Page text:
Excerpt from Chapter 1
The youthful gentleman in the scarlet coat with blue facings and gold lace, who was seated in the window of Lady Worth's drawing-room, idly looking down into the street, ceased for a moment to pay any attention to the conversation that was in progress. Among the passers-by, a Bruxelloise in a black mantilla had caught his eye. She was lovely enough to be watched the whole way down the street. Besides, the conversation in the salon was very dull: just the same stuff that was being said all over Brussels.
'I own, one can be more comfortable now that Lord Hill is here, but I wish the Duke would come!'
The Bruxelloise had cast a roguish dark eye up at the window as she passed; the gentleman in scarlet did not even hear this remark, delivered by Lady Worth in an anxious tone which made her morning visitors look grave for a minute.
The Earl of Worth said dryly: 'To be sure, my love: so do we all.'
Georgiana Lennox, who was seated on the sofa with her hands clasped on top of her muff, subscribed to her hostess's sentiments with a sigh, but smiled at the Earl's words, and reminded him that there was one person at least in Brussels who did not wish for the Duke's arrival. 'My dear sir, the Prince is in the most dreadful huff! No other word for it! Only fancy! He scolded me for wanting the Duke to make haste-as though I could not trust him to account for Bonaparte, if you please!'
'How awkward for you!' said Lady Worth. 'What did you say?'
'Oh, I said nothing that was not true, I assure you! I like the Prince very well, but it is a little too much to suppose that a mere boy is capable of taking the field against Bonaparte. Why, what experience has he had? I might as well consider my brother March a fit commander. Indeed, he was on the Duke's Staff for longer than the Prince.'
'Is it true that the Prince and his father don't agree?' asked Sir Peregrine Taverner, a fair young man in a blue coat with very large silver buttons. 'I heard-'
A plump gentleman of cheerful and inquisitive mien broke into the conversation with all the air of an incorrigible gossipmonger. 'Quite true! The Prince is all for the English, of course, and that don't suit Frog's notions at all. Frog, you know, is what I call the King. I believe it to be a fact that the Prince is much easier in English or French than he is in Dutch! I heard that there was a capital quarrel the other day, which ended with the Prince telling Frog in good round terms that if he hadn't wished him to make his friends among the English he shouldn't have had him reared in England, or have sent him out to learn his soldiering in the Peninsula. Off he went, leaving Papa and Brother Fred without a word to say, and of course poured out the whole story to Colborne. I daresay Colborne don't care how soon he goes back to his regiment. I would not be Orange's military secretary for something!'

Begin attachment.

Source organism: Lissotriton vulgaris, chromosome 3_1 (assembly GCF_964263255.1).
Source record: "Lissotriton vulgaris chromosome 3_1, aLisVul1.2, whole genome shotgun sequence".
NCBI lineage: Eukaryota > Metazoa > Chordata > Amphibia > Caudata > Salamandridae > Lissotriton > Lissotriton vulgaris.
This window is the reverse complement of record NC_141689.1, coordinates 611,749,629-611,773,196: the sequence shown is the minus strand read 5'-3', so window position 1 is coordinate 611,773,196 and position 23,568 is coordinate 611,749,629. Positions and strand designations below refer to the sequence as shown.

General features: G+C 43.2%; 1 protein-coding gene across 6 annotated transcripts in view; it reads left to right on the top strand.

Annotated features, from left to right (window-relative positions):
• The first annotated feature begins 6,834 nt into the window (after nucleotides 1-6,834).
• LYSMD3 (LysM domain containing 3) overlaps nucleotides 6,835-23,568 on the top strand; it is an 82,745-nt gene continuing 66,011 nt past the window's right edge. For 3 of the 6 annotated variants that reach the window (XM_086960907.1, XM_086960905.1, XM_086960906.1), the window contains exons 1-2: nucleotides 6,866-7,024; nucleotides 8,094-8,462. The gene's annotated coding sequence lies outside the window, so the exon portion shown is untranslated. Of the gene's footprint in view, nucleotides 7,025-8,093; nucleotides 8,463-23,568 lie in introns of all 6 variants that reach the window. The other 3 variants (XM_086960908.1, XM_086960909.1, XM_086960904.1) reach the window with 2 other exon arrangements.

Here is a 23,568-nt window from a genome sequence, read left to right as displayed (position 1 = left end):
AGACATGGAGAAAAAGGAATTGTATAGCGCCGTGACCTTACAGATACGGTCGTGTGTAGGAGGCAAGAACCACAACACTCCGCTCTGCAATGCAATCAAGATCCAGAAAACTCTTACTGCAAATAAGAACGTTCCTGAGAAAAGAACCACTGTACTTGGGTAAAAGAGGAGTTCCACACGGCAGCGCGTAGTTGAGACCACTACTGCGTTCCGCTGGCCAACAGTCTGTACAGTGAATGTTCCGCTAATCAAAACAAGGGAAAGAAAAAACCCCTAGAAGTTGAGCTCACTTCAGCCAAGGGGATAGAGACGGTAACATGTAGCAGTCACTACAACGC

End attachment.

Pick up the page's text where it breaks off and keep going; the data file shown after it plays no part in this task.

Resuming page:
The Bruxelloise had passed from Lord Hay's range of vision; there was nothing left to look at but the pointed gables and nankeen-yellow front of a house on the opposite side of the street. Lord Hay, overhearing the last remark, turned his head, and asked innocently:
'Oh, did Sir John tell you so, Mr Creevey?'
An involuntary smile flickered on Judith Worth's lips; the curled ostrich plumes in Lady Georgiana's hat quivered; she raised her muff to her face. The company was allowed a moment to reflect upon the imaginary spectacle of more than six feet of taciturnity in the handsome shape of Sir John Colborne, Colonel of the Fighting 52nd, unburdening his soul to Mr Creevey.
Mr Creevey was not in the least abashed. He shook a finger at the young Guardsman, and replied with a knowing look: 'Oh, you must not think I am going to divulge all the sources of my information, Lord Hay!'
'I like the Prince of Orange,' declared Hay. 'He's a rattling good fellow.'
'Oh, as to that-!'
Lady Worth, aware that Mr Creevey's opinion of the Prince would hardly please Lord Hay, intervened with the observation that his brother, Prince Frederick, seemed to be a fine young man.
'Stiff as a poker,' said Hay. 'Prussian style. They call him the Stabs-Captain.'
'He's nice enough to look at,' conceded Lady Georgiana, adjusting the folds of her olive-brown pelisse. 'But he's only eighteen, and can't signify.'
'Georgy!' protested Hay.
She laughed. 'Well, but you don't signify either, Hay: you know you don't! You are just a boy.'
'Wait until we go into action!'
'Certainly, yes! You will perform prodigies, and be mentioned in despatches, I have no doubt at all. I daresay the Duke will write of you in the most glowing terms. "General Maitland's ADC, Ensign Lord Hay-"'
There was a general laugh.
'"I have every reason to be satisfied with the conduct of Ensign Lord Hay,"' said Hay in a prim voice. 'Old Hookey writing in glowing terms! That's good!'
'Hush, now! I won't hear a word against the Duke. He is quite the greatest man in the world.'
It was not to be expected that Mr Creevey, a confirmed Whig, could allow this generous estimate to pass unchallenged. Under cover of the noise of cheerful argument, Sir Peregrine Taverner moved to where his brother-in-law stood in front of the fire, and said in a low voice: 'I suppose you don't know when the Duke is expected in Brussels, Worth?'
'No, how should I?' replied Worth in his cool way.
'I thought you might have heard from your brother.'
'Your sister had a letter from him a week ago, but he did not know when he wrote when the Duke would be free to leave Vienna.'
'He ought to be here. However, I'm told that since Lord Hill came out the Prince has not been talking any more of invading France. I suppose it's true he was sent to keep the Prince quiet?'
'I expect your information is quite as good as mine, my dear Peregrine.'